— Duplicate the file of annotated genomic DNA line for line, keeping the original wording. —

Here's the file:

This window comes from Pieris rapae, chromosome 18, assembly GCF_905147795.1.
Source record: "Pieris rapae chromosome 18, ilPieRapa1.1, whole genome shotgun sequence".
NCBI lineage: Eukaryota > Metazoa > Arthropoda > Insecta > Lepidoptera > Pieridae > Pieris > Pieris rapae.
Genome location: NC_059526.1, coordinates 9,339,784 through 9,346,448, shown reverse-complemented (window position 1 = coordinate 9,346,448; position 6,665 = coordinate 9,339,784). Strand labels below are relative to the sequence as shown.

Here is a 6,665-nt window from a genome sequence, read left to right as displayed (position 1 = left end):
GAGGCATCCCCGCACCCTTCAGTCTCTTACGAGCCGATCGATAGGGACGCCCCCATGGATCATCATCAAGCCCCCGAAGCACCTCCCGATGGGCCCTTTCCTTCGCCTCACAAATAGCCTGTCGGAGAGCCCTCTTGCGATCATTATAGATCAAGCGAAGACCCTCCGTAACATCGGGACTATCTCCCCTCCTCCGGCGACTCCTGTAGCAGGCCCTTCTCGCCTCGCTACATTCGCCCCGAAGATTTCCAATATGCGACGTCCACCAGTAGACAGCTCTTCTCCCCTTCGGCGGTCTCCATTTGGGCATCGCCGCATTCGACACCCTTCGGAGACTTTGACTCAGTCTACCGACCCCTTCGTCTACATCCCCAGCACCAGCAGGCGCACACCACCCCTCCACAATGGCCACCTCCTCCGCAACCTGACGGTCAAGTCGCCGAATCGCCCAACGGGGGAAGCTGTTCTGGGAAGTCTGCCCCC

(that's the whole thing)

This window comes from Pieris rapae, chromosome 18, assembly GCF_905147795.1.
Source record: "Pieris rapae chromosome 18, ilPieRapa1.1, whole genome shotgun sequence".
NCBI lineage: Eukaryota > Metazoa > Arthropoda > Insecta > Lepidoptera > Pieridae > Pieris > Pieris rapae.
Genome location: NC_059526.1, coordinates 9,339,784 through 9,346,448, shown reverse-complemented (window position 1 = coordinate 9,346,448; position 6,665 = coordinate 9,339,784). Strand labels below are relative to the sequence as shown.

Here is a 6,665-nt window from a genome sequence, read left to right as displayed (position 1 = left end):
GAGGCATCCCCGCACCCTTCAGTCTCTTACGAGCCGATCGATAGGGACGCCCCCATGGATCATCATCAAGCCCCCGAAGCACCTCCCGATGGGCCCTTTCCTTCGCCTCACAAATAGCCTGTCGGAGAGCCCTCTTGCGATCATTATAGATCAAGCGAAGACCCTCCGTAACATCGGGACTATCTCCCCTCCTCCGGCGACTCCTGTAGCAGGCCCTTCTCGCCTCGCTACATTCGCCCCGAAGATTTCCAATATGCGACGTCCACCAGTAGACAGCTCTTCTCCCCTTCGGCGGTCTCCATTTGGGCATCGCCGCATTCGACACCCTTCGGAGACTTTGACTCAGTCTACCGACCCCTTCGTCTACATCCCCAGCACCAGCAGGCGCACACCACCCCTCCACAATGGCCACCTCCTCCGCAACCTGACGGTCAAGTCGCCGAATCGCCCAACGGGGGAAGCTGTTCTGGGAAGTCTGCCCCC